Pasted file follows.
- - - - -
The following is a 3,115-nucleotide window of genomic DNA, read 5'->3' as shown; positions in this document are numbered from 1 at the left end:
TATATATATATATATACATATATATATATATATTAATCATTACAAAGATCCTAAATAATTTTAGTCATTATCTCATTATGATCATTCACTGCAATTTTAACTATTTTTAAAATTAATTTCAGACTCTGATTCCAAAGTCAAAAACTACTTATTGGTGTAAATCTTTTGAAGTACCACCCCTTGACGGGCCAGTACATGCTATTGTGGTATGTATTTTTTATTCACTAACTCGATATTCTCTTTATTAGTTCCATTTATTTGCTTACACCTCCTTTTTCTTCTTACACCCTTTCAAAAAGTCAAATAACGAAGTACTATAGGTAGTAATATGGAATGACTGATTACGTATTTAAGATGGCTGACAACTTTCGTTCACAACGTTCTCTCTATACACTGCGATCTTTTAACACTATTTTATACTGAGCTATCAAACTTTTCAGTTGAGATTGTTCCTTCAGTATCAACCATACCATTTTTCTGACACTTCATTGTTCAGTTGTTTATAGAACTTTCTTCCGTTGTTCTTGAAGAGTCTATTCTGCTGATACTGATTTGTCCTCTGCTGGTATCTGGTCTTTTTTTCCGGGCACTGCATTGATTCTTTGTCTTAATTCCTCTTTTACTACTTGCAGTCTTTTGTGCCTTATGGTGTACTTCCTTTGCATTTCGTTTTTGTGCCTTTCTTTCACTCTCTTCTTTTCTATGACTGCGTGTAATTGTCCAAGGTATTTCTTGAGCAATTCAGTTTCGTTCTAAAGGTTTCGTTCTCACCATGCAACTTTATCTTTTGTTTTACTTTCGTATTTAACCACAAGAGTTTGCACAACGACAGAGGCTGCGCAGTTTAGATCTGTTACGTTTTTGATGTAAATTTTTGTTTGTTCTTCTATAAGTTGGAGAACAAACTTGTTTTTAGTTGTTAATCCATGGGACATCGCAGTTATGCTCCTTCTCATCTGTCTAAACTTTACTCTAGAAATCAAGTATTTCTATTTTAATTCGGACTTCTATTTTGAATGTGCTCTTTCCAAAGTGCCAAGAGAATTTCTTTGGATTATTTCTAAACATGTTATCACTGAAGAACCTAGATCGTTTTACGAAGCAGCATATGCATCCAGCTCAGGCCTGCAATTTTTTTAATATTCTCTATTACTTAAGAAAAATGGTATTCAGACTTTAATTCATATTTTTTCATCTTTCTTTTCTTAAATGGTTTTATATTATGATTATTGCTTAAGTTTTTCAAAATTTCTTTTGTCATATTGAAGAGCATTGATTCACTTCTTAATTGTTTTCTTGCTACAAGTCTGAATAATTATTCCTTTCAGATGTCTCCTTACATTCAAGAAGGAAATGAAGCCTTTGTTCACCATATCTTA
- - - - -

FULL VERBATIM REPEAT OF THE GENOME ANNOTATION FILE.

The following is a 3,115-nucleotide window of genomic DNA, read 5'->3' as shown; positions in this document are numbered from 1 at the left end:
TATATATATATATATACATATATATATATATATTAATCATTACAAAGATCCTAAATAATTTTAGTCATTATCTCATTATGATCATTCACTGCAATTTTAACTATTTTTAAAATTAATTTCAGACTCTGATTCCAAAGTCAAAAACTACTTATTGGTGTAAATCTTTTGAAGTACCACCCCTTGACGGGCCAGTACATGCTATTGTGGTATGTATTTTTTATTCACTAACTCGATATTCTCTTTATTAGTTCCATTTATTTGCTTACACCTCCTTTTTCTTCTTACACCCTTTCAAAAAGTCAAATAACGAAGTACTATAGGTAGTAATATGGAATGACTGATTACGTATTTAAGATGGCTGACAACTTTCGTTCACAACGTTCTCTCTATACACTGCGATCTTTTAACACTATTTTATACTGAGCTATCAAACTTTTCAGTTGAGATTGTTCCTTCAGTATCAACCATACCATTTTTCTGACACTTCATTGTTCAGTTGTTTATAGAACTTTCTTCCGTTGTTCTTGAAGAGTCTATTCTGCTGATACTGATTTGTCCTCTGCTGGTATCTGGTCTTTTTTTCCGGGCACTGCATTGATTCTTTGTCTTAATTCCTCTTTTACTACTTGCAGTCTTTTGTGCCTTATGGTGTACTTCCTTTGCATTTCGTTTTTGTGCCTTTCTTTCACTCTCTTCTTTTCTATGACTGCGTGTAATTGTCCAAGGTATTTCTTGAGCAATTCAGTTTCGTTCTAAAGGTTTCGTTCTCACCATGCAACTTTATCTTTTGTTTTACTTTCGTATTTAACCACAAGAGTTTGCACAACGACAGAGGCTGCGCAGTTTAGATCTGTTACGTTTTTGATGTAAATTTTTGTTTGTTCTTCTATAAGTTGGAGAACAAACTTGTTTTTAGTTGTTAATCCATGGGACATCGCAGTTATGCTCCTTCTCATCTGTCTAAACTTTACTCTAGAAATCAAGTATTTCTATTTTAATTCGGACTTCTATTTTGAATGTGCTCTTTCCAAAGTGCCAAGAGAATTTCTTTGGATTATTTCTAAACATGTTATCACTGAAGAACCTAGATCGTTTTACGAAGCAGCATATGCATCCAGCTCAGGCCTGCAATTTTTTTAATATTCTCTATTACTTAAGAAAAATGGTATTCAGACTTTAATTCATATTTTTTCATCTTTCTTTTCTTAAATGGTTTTATATTATGATTATTGCTTAAGTTTTTCAAAATTTCTTTTGTCATATTGAAGAGCATTGATTCACTTCTTAATTGTTTTCTTGCTACAAGTCTGAATAATTATTCCTTTCAGATGTCTCCTTACATTCAAGAAGGAAATGAAGCCTTTGTTCACCATATCTTA